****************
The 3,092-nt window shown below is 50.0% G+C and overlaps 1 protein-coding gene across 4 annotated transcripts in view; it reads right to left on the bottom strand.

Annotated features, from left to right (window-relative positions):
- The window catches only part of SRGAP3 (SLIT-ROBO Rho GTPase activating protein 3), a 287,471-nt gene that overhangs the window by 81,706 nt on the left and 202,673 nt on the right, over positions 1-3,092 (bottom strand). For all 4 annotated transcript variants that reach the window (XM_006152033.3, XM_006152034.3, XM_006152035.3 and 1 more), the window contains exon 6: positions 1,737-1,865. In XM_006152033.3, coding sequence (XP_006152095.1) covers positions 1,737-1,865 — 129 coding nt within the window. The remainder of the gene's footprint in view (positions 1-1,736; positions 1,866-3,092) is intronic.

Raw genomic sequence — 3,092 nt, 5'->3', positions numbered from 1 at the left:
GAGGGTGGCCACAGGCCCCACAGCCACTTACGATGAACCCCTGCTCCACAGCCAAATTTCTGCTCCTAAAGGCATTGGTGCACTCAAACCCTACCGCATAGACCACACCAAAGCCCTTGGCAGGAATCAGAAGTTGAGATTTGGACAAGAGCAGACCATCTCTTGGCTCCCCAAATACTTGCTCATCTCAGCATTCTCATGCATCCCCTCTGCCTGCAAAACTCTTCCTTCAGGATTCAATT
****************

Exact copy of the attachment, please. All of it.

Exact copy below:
The 3,092-nt window shown below is 50.0% G+C and overlaps 1 protein-coding gene across 4 annotated transcripts in view; it reads right to left on the bottom strand.

Annotated features, from left to right (window-relative positions):
- The window catches only part of SRGAP3 (SLIT-ROBO Rho GTPase activating protein 3), a 287,471-nt gene that overhangs the window by 81,706 nt on the left and 202,673 nt on the right, over positions 1-3,092 (bottom strand). For all 4 annotated transcript variants that reach the window (XM_006152033.3, XM_006152034.3, XM_006152035.3 and 1 more), the window contains exon 6: positions 1,737-1,865. In XM_006152033.3, coding sequence (XP_006152095.1) covers positions 1,737-1,865 — 129 coding nt within the window. The remainder of the gene's footprint in view (positions 1-1,736; positions 1,866-3,092) is intronic.

Raw genomic sequence — 3,092 nt, 5'->3', positions numbered from 1 at the left:
GAGGGTGGCCACAGGCCCCACAGCCACTTACGATGAACCCCTGCTCCACAGCCAAATTTCTGCTCCTAAAGGCATTGGTGCACTCAAACCCTACCGCATAGACCACACCAAAGCCCTTGGCAGGAATCAGAAGTTGAGATTTGGACAAGAGCAGACCATCTCTTGGCTCCCCAAATACTTGCTCATCTCAGCATTCTCATGCATCCCCTCTGCCTGCAAAACTCTTCCTTCAGGATTCAATT